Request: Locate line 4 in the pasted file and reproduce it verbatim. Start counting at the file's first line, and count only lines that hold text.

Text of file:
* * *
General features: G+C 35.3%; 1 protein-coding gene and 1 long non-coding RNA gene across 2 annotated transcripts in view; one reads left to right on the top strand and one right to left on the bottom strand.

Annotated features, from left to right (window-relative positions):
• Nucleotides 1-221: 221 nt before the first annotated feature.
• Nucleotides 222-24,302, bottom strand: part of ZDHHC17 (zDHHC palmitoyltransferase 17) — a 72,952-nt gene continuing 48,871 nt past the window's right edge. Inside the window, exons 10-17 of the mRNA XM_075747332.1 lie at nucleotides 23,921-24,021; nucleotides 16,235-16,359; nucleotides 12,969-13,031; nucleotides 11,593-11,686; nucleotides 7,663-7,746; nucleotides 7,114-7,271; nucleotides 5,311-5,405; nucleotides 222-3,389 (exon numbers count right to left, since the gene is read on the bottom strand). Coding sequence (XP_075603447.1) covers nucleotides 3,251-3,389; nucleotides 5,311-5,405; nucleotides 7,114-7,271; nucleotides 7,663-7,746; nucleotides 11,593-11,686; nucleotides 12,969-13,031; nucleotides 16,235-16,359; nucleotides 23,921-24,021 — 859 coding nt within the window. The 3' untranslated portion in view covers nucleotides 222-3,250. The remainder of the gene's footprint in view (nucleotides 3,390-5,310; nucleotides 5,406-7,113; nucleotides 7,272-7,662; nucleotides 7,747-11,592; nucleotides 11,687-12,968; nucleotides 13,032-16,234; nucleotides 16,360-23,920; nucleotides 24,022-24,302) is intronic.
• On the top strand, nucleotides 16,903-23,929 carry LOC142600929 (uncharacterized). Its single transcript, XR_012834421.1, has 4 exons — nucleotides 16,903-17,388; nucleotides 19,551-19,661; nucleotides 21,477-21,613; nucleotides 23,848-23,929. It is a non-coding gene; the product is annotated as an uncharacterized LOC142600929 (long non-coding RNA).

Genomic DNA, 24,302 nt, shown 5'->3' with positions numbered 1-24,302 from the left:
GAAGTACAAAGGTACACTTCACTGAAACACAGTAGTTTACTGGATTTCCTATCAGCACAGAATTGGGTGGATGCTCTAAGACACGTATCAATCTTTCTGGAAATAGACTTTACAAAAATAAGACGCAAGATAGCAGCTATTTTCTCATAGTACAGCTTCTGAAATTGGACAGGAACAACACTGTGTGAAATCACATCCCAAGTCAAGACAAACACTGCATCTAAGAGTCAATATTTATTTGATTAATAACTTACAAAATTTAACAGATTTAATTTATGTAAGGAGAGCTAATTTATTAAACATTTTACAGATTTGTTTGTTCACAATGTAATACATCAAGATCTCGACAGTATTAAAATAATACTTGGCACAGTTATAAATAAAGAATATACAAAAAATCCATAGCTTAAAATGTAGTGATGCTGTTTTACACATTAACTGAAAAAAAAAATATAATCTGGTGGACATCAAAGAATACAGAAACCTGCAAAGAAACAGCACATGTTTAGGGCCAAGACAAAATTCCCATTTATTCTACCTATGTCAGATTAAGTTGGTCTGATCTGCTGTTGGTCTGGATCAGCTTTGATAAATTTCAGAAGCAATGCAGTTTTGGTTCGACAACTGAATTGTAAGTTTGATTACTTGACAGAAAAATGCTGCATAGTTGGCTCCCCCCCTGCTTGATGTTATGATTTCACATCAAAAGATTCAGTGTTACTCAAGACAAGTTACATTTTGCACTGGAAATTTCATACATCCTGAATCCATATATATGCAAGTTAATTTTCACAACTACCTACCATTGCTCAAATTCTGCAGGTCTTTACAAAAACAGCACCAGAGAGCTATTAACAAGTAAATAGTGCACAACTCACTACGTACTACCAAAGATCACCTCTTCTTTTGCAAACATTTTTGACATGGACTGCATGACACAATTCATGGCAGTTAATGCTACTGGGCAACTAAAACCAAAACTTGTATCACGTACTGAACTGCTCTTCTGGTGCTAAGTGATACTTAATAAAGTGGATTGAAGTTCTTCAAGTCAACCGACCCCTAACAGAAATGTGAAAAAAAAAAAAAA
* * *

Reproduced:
• Nucleotides 222-24,302, bottom strand: part of ZDHHC17 (zDHHC palmitoyltransferase 17) — a 72,952-nt gene continuing 48,871 nt past the window's right edge. Inside the window, exons 10-17 of the mRNA XM_075747332.1 lie at nucleotides 23,921-24,021; nucleotides 16,235-16,359; nucleotides 12,969-13,031; nucleotides 11,593-11,686; nucleotides 7,663-7,746; nucleotides 7,114-7,271; nucleotides 5,311-5,405; nucleotides 222-3,389 (exon numbers count right to left, since the gene is read on the bottom strand). Coding sequence (XP_075603447.1) covers nucleotides 3,251-3,389; nucleotides 5,311-5,405; nucleotides 7,114-7,271; nucleotides 7,663-7,746; nucleotides 11,593-11,686; nucleotides 12,969-13,031; nucleotides 16,235-16,359; nucleotides 23,921-24,021 — 859 coding nt within the window. The 3' untranslated portion in view covers nucleotides 222-3,250. The remainder of the gene's footprint in view (nucleotides 3,390-5,310; nucleotides 5,406-7,113; nucleotides 7,272-7,662; nucleotides 7,747-11,592; nucleotides 11,687-12,968; nucleotides 13,032-16,234; nucleotides 16,360-23,920; nucleotides 24,022-24,302) is intronic.